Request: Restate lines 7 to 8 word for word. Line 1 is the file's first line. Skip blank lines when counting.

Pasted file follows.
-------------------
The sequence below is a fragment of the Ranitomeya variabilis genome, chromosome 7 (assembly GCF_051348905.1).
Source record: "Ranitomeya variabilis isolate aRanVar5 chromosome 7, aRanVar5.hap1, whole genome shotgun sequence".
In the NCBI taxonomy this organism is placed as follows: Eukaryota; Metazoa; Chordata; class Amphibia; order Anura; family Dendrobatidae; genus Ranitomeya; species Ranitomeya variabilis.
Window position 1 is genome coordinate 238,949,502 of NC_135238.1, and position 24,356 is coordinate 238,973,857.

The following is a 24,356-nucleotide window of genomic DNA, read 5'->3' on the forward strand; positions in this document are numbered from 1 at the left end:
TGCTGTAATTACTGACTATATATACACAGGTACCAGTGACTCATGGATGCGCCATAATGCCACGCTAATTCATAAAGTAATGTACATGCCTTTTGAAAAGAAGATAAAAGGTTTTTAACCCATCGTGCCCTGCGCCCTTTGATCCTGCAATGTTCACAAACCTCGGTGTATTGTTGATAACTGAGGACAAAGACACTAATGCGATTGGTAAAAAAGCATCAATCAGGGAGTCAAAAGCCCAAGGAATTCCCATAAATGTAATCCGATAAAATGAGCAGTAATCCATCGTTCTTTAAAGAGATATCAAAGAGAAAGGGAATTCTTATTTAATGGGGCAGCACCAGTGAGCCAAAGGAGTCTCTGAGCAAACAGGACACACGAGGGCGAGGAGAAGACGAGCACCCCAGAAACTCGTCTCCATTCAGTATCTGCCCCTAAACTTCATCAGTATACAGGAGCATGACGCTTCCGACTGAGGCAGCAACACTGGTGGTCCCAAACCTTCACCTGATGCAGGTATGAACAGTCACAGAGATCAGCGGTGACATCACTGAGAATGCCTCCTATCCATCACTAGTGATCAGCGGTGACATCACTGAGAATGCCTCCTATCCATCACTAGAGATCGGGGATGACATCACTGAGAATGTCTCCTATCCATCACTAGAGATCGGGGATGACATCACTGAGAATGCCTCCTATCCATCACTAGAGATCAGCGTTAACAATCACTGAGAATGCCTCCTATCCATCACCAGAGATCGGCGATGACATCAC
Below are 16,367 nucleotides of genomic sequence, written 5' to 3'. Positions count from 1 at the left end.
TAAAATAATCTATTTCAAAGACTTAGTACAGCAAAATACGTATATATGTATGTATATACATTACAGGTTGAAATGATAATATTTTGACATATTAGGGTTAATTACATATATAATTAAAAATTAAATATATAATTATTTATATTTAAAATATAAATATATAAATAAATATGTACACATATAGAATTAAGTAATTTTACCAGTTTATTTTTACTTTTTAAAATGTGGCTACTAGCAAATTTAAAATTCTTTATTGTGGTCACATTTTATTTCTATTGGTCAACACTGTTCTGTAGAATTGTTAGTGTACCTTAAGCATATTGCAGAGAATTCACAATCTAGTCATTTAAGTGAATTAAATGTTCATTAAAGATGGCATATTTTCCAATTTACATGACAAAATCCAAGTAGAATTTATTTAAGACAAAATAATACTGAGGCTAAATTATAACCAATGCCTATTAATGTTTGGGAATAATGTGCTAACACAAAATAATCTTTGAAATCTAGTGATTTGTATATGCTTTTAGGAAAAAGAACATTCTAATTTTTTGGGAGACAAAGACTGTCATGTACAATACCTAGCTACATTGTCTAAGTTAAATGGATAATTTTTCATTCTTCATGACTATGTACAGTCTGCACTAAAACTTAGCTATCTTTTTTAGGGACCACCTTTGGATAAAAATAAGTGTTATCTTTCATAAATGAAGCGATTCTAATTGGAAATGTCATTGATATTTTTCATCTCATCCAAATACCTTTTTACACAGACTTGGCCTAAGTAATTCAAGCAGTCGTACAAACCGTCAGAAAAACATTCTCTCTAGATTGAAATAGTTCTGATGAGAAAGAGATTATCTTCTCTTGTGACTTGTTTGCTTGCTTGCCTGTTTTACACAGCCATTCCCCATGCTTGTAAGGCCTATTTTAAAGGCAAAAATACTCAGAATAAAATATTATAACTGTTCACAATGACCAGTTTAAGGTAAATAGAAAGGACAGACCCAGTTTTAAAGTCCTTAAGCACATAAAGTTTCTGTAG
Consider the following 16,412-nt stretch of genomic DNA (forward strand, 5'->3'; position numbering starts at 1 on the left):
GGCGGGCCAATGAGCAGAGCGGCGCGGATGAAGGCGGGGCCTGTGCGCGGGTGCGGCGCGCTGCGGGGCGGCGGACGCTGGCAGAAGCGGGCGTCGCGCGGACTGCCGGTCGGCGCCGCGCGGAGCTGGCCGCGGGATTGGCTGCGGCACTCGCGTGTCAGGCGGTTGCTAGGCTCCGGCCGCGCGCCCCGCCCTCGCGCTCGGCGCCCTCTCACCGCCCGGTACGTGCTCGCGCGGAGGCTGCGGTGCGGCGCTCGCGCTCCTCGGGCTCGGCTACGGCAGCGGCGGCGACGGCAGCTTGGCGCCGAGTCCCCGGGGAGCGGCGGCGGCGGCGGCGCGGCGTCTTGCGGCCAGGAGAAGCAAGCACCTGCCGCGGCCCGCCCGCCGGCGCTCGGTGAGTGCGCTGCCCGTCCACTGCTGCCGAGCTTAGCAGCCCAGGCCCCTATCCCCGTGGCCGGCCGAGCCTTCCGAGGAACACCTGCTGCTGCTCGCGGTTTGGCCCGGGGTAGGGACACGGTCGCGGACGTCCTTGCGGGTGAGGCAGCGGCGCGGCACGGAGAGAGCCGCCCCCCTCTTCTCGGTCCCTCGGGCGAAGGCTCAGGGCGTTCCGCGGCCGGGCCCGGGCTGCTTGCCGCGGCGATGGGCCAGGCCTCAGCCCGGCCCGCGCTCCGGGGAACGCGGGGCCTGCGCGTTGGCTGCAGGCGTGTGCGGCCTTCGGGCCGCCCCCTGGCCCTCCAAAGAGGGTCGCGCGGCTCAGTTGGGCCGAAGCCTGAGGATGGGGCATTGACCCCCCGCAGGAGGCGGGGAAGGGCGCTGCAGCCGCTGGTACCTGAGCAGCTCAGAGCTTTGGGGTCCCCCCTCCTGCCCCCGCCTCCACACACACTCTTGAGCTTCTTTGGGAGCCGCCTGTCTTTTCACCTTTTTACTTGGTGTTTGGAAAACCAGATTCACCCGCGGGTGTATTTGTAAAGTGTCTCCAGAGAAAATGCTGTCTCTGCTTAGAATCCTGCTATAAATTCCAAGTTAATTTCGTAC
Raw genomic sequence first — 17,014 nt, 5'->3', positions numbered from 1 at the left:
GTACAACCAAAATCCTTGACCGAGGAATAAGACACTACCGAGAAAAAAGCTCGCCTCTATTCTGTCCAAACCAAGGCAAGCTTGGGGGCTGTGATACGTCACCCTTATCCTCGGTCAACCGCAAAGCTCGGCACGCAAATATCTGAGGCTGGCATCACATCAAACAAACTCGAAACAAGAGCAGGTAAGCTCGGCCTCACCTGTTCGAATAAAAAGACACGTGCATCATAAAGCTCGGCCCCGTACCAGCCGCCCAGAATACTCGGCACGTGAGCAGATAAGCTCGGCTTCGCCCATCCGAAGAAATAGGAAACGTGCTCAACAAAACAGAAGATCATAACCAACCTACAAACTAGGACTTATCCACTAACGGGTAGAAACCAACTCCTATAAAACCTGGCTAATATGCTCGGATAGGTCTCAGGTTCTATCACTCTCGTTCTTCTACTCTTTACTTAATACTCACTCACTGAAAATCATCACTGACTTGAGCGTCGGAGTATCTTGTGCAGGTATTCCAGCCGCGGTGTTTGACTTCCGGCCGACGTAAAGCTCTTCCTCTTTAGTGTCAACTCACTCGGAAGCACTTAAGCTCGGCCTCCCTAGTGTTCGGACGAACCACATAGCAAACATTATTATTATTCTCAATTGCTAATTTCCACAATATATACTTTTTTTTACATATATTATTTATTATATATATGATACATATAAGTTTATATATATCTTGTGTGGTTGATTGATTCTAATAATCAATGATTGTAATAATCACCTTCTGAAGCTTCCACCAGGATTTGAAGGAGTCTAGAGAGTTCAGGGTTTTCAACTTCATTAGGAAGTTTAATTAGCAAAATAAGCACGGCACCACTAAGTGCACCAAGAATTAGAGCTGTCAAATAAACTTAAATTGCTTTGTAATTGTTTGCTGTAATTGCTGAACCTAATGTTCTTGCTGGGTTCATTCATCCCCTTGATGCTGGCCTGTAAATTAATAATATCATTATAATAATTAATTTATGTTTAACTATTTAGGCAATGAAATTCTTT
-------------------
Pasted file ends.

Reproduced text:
Below are 16,367 nucleotides of genomic sequence, written 5' to 3'. Positions count from 1 at the left end.
TAAAATAATCTATTTCAAAGACTTAGTACAGCAAAATACGTATATATGTATGTATATACATTACAGGTTGAAATGATAATATTTTGACATATTAGGGTTAATTACATATATAATTAAAAATTAAATATATAATTATTTATATTTAAAATATAAATATATAAATAAATATGTACACATATAGAATTAAGTAATTTTACCAGTTTATTTTTACTTTTTAAAATGTGGCTACTAGCAAATTTAAAATTCTTTATTGTGGTCACATTTTATTTCTATTGGTCAACACTGTTCTGTAGAATTGTTAGTGTACCTTAAGCATATTGCAGAGAATTCACAATCTAGTCATTTAAGTGAATTAAATGTTCATTAAAGATGGCATATTTTCCAATTTACATGACAAAATCCAAGTAGAATTTATTTAAGACAAAATAATACTGAGGCTAAATTATAACCAATGCCTATTAATGTTTGGGAATAATGTGCTAACACAAAATAATCTTTGAAATCTAGTGATTTGTATATGCTTTTAGGAAAAAGAACATTCTAATTTTTTGGGAGACAAAGACTGTCATGTACAATACCTAGCTACATTGTCTAAGTTAAATGGATAATTTTTCATTCTTCATGACTATGTACAGTCTGCACTAAAACTTAGCTATCTTTTTTAGGGACCACCTTTGGATAAAAATAAGTGTTATCTTTCATAAATGAAGCGATTCTAATTGGAAATGTCATTGATATTTTTCATCTCATCCAAATACCTTTTTACACAGACTTGGCCTAAGTAATTCAAGCAGTCGTACAAACCGTCAGAAAAACATTCTCTCTAGATTGAAATAGTTCTGATGAGAAAGAGATTATCTTCTCTTGTGACTTGTTTGCTTGCTTGCCTGTTTTACACAGCCATTCCCCATGCTTGTAAGGCCTATTTTAAAGGCAAAAATACTCAGAATAAAATATTATAACTGTTCACAATGACCAGTTTAAGGTAAATAGAAAGGACAGACCCAGTTTTAAAGTCCTTAAGCACATAAAGTTTCTGTAG